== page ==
The economic and historical aspects that have shaped the social structures have built and sustained prejudice and discrimination against mental disorders (Corrigan & Lam, 2007). I experience two different kinds of stigmas, one is the stigma from the public which I generally face as the reaction of the general community to my disorder while other is the self-stigma which I experience sometimes as I have internalized the stigma of my social settings and I often see myself applying various stereotypes to myself (Eisenberg, Downs, Golberstein, & Zivin, 2009). I often see other stereotyping me with traits such as unable, unattractive, harmful, unreliable, inefficient, and unpredictable (Wood & Wahl, 2006). I have been perceived and labelled as different traits due to my mental disorder. Literature suggest that there are various elements in the development and sustenance of stigma against mental illness. One element is that the social and educational settings emphasize on a socially selected human difference that is differentiated from others and characterized. Another element is that the label assigned by these settings is related to a stereotype such as unreliable, unpredictable, etc. The labeling and damaging stereotyping is followed by exclusion from these settings, that is I am considered as “them”, while the rest of the peers in the class are considered as “we”. Lastly, due to this segregation discrimination occurs and the stigmatized people like me undergo loss of the status, rejection, and isolation. The labelling and falsified views regarding my mental illness due to the stigmatization has impacted the views of people around me as some of them regard me as dangerous and it has led to social distancing. I believe that the social and educational settings around me have supported the discrimination as it is rooted in their attitudes of fear, unfamiliarity, and intolerance of mental illnesses (Johnstone, 2001). Some people have gone further to make my illness as a subject of joke, despise, and humiliation. In some settings, mocking the mentally ill people is still culturally accepted such as by using prejudiced language. It must be noted that the result of this stigmatization has been deeply dehumanizing and completely distancing for me as well as my family as it propagates biasness that refuses me the moral rights to various issues that the normal individual without mental disorder undervalue and don’t appreciate enough. It is essential to integrate anti-stigma efforts in various social and educational settings. The incorrect impression of the mental disorder is due to restricted opportunities for awareness about these issues in these settings. I believe the mass media needs to be very careful while depicting people with mental disorder. Instead of showing them as dangerous and useless, they should be shown in a positive light so that we could overcome the negative stereotyping. The stigma against mental disorder also prevents people from taking and getting the support services they require. I believe, that most of the settings I spend time in are judgmental and view my illness as character weakness or moral failings. So, I believe such judgmental attitudes should be changed especially by the professionals in the support services so that students with mental disorders can seek the required assistance.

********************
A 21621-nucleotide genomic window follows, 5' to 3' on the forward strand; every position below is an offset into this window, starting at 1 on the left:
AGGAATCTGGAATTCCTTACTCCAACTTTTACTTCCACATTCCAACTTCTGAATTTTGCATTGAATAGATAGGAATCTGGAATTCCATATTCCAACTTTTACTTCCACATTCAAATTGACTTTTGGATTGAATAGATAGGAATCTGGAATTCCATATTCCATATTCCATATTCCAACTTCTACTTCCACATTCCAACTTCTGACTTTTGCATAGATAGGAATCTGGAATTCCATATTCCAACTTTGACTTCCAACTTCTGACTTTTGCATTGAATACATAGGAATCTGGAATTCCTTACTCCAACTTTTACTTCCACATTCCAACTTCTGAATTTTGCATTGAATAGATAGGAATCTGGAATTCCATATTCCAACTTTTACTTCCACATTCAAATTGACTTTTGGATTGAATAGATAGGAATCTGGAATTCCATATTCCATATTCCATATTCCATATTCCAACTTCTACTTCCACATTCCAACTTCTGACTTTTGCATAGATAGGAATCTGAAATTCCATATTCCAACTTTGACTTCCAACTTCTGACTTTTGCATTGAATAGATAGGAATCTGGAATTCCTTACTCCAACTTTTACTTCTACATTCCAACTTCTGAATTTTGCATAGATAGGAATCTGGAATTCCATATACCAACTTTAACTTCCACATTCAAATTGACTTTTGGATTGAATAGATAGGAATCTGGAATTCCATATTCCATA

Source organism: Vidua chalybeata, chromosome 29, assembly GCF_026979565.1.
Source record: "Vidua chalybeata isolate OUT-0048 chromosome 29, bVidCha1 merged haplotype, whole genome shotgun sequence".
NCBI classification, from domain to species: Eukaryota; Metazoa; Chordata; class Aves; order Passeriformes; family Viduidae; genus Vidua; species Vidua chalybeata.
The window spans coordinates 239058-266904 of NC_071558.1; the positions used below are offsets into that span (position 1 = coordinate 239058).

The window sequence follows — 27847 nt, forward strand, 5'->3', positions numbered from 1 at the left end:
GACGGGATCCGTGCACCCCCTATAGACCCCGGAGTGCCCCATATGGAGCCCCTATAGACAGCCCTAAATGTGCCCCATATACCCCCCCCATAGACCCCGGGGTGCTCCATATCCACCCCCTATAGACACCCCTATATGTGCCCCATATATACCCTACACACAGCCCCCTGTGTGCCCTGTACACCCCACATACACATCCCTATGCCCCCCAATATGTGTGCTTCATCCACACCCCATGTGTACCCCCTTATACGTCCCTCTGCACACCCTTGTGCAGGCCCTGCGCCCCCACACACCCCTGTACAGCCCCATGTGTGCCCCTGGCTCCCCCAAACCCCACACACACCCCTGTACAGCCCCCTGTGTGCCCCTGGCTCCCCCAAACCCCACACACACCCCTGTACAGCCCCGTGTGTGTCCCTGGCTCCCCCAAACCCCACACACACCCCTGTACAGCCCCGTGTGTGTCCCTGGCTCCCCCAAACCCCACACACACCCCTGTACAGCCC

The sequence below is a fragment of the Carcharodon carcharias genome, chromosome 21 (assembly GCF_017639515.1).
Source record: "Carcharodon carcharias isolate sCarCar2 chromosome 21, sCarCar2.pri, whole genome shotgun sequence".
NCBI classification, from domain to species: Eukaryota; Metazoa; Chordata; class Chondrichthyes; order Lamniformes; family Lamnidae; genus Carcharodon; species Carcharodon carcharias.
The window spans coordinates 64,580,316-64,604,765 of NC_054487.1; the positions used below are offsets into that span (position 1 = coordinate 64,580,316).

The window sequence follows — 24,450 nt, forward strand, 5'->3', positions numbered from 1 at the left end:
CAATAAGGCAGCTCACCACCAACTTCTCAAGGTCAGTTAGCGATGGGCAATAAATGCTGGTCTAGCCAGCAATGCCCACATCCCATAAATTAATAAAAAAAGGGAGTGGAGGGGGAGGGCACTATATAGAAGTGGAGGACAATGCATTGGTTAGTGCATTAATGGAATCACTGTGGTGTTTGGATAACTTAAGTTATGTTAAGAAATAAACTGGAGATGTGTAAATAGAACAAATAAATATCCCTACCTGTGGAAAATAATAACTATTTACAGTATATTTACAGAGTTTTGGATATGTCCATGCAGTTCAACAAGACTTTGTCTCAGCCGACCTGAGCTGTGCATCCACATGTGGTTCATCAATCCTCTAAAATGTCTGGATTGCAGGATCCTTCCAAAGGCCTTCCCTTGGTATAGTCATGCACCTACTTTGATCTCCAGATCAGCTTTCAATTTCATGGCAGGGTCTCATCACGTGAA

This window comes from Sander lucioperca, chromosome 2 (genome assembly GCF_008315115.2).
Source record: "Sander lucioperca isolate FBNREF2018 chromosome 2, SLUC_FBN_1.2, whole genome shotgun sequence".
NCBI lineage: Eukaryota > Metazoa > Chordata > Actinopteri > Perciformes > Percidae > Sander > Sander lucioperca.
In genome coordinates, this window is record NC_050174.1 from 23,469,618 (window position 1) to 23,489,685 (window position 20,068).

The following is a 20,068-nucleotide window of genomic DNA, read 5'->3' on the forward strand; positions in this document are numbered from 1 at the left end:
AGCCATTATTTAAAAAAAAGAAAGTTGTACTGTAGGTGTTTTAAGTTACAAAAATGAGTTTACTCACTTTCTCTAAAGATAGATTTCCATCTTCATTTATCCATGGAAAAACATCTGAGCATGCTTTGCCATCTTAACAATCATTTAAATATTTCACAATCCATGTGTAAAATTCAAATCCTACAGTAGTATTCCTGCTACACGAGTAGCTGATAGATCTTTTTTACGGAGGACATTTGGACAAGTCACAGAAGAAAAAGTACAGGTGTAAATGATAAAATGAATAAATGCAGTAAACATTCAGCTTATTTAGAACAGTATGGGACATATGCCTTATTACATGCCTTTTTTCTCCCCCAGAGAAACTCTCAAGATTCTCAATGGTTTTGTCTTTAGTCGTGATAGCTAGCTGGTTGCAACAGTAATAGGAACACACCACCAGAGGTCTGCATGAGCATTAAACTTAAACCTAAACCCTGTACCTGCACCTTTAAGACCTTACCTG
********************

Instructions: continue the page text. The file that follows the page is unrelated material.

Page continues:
The number of young people experiencing a range of mental health issues is on the rise. Mental health should not be seen simply as absence of a diagnosable disease. Rather, there is a whole spectrum of mental health issues that an individual can experience. Majority of the mental disorders of adulthood have their onset in the childhood and adolescence and therefore, the mental health of the youth is particularly significant. Historically, society has seen mental illnesses with different views. The attitude of the society has changed from moral to medical to social views regarding mental disorders. The youth experiences the public stigma as well as the self-stigma from the different educational as well as social settings which should be prevented.
Corrigan, & Lam. (2007). Challenging the structural discrimination of psychiatric disabilities: Lessons learned from the American disability community. Rehabilitation Education, 21(1), 53-58.
Dix, Slee, Lawson, & Keeves. (2011). Implementation quality of whole-school mental health promotion and students’ academic performance. Child and Adolescent Mental Health.
Eisenberg, Downs, Golberstein, & Zivin. (2009). Stigma and help seeking for mental health among college students. Medical Care Research and Review, 66(5), 522-541.
Gammon, H. L. (2013). The Student Perspective: An Exploration of the Experiences and Needs of University Students with Mental Illness. Browse all Theses and Dissertations.
Johnstone, M. (2001). Stigma, social justice and the rights of the mentally ill: Challenging the status quo. Australian and New Zealand Journal of Mental Health Nursing, 10, 200-209.
Kessler, Berglund, Demler, Jin, Merikangal, & Walters. (2005). Lifetime prevalence and age-on-set distribution of DSM-IV disorder in the national comorbidity survey replication. Archives general psychiatry, 62, 593-603.
Nguyen, D. T., Dedding, C., Pham, T. T., & Bunders, J. (2013). Perspectives of pupils, parents, and teachers on mental health problems among Vietnamese secondary school pupils. BMC Public Health, 13.
Place2Be. (2017, February 6). Survey: pupils share their views for Children’s Mental Health Week. Retrieved from https://www.place2be.org.uk/our-story/news/survey-pupils-share-their-views-for-children-s-mental-health-week.aspx
Roush, & Sharby. (2011). Disability reconsidered: The paradox of physical. Physical Therapy, 91(12), 1715-1727.
Sawyer, Miller-Lewis, & Clark. (2007). The mental health of 13–17 year-olds in Australia: Findings from the national survey of mental health and well-being. Journal of Youth and Adolescence, 36, 185-194.
Wood, & Wahl. (2006). Evaluating the effectiveness of a consumer-provided mental health recovery education presentation. Psychiatric Rehabilitation, 30(1), 46-52.